A ring (not unlike a relationship…hmm) calls forth all kinds of expectations: deeply, sometimes even subconsciously, held ideas about how something should look or feel or be, how others should act or respond. The “unexpected” expectations are particularly tricky, since most of us don’t even realize we hold them until something we didn’t expect happens instead.
For example, I didn’t realize how much I was looking forward to people asking to see my ring until a lot of folks didn’t. I suspect people refrain out of politeness: they don’t want their natural curiosity to be confused with nosiness (or judging the rock). I was equally hesitant to thrust my hand out uninvited, lest my excitement be misinterpreted as showing off or demanding admiration. But I quickly realized I had indeed expected most everyone to respond to my news the way the women in my office did: all three stood up, crowded around me, gave me congratulatory hugs, and then took my hand and gasped. Such moments were part of the dream for me, and I thrilled to the, well, thrill of it all. After all this time, announcing I was engaged did feel kind of miraculous.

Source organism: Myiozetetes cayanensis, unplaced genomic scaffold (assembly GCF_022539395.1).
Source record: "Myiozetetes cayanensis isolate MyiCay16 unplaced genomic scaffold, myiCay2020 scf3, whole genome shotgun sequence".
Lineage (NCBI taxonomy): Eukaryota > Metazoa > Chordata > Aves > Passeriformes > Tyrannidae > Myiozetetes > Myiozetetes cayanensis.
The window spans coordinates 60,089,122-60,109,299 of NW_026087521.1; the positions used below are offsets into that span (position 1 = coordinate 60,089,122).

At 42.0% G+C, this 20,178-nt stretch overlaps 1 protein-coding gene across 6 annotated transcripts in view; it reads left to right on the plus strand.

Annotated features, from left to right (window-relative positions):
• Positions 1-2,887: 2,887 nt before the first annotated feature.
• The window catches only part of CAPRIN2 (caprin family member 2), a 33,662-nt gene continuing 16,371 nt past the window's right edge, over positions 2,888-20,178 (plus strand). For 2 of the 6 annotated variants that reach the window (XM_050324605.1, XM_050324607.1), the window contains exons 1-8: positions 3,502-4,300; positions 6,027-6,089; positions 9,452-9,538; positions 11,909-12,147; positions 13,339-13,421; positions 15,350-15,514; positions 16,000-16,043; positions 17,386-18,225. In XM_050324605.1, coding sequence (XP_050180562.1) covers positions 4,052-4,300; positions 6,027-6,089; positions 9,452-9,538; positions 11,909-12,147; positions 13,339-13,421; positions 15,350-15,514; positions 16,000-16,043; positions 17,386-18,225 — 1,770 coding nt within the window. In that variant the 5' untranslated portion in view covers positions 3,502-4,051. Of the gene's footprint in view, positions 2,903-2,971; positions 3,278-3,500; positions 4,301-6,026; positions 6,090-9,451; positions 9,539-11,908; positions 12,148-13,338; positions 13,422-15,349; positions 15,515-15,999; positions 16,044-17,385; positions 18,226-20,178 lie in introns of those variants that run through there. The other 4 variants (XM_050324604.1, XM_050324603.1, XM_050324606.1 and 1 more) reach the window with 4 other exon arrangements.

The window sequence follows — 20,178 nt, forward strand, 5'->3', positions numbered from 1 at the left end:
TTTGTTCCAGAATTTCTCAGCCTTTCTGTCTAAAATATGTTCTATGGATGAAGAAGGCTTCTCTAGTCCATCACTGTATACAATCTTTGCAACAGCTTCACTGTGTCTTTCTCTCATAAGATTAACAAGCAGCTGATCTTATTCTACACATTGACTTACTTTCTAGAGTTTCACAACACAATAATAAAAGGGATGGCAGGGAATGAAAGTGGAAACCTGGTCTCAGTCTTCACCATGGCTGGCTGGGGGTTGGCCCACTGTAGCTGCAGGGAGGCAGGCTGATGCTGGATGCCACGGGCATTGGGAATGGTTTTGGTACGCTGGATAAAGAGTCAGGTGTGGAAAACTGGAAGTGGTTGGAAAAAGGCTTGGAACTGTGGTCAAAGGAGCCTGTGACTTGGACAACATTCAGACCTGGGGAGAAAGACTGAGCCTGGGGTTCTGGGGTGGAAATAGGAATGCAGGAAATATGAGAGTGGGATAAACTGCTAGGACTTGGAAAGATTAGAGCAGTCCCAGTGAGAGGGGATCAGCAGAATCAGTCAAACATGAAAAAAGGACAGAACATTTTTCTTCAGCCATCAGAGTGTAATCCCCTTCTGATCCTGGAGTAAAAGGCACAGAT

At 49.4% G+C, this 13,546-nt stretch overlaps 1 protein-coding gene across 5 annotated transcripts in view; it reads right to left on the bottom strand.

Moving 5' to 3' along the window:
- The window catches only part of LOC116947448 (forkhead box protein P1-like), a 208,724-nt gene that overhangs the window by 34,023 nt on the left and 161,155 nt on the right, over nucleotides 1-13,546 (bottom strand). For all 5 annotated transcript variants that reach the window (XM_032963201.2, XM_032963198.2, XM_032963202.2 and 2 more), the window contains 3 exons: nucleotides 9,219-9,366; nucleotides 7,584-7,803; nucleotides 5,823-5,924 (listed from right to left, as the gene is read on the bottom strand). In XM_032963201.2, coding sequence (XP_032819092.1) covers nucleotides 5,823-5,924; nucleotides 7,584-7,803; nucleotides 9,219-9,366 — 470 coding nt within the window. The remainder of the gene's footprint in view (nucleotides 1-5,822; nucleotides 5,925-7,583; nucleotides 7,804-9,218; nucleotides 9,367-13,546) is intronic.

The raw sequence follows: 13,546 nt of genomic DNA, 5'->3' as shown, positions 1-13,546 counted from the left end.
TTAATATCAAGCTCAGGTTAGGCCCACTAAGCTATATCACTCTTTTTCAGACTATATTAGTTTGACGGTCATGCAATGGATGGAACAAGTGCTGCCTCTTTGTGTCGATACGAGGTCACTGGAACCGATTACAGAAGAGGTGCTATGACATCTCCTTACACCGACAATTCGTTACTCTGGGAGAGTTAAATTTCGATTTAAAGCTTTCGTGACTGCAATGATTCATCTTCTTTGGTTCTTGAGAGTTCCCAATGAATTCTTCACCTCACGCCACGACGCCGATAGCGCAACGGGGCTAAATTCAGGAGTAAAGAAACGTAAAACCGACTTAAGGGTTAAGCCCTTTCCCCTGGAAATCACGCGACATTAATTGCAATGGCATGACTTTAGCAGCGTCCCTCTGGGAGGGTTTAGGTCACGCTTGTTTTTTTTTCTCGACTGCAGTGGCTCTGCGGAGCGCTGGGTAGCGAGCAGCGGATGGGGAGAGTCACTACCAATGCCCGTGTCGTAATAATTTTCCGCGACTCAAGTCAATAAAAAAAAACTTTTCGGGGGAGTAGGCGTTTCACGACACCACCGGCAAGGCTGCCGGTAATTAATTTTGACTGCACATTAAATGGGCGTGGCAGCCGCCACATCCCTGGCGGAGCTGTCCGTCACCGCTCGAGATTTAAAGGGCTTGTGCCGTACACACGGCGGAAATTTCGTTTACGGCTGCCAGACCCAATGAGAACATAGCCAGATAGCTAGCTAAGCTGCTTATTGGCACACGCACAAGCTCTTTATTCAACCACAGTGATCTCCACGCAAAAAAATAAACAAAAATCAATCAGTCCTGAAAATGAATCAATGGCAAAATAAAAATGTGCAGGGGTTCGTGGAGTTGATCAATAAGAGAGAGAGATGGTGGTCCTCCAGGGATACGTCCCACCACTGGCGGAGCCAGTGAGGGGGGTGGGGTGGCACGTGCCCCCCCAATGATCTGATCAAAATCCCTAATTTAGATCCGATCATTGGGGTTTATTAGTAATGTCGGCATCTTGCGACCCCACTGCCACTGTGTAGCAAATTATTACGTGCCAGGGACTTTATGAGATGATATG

I love my ring and the story it tells me. I chose it myself, sort of, and it’s the “sort of” piece that makes me cherish it all the more. The story of that “sort of” is itself a parable about expectations.
Over drinks with Steve late one December night at Billy’s, the specter of marriage arose, and he hinted he’d want to know, at some point, what kind of ring I liked. I’ve always loved vintage clothes and jewelry, and some years ago at an antique show, I’d tried on and fallen hard for a filigree band set with a small diamond. Based on that, I told Steve I liked art deco styles. Later, it occurred to me that the filigree piece was the only diamond ring I’d ever given more than a passing glance. I had no idea what I liked. Continue reading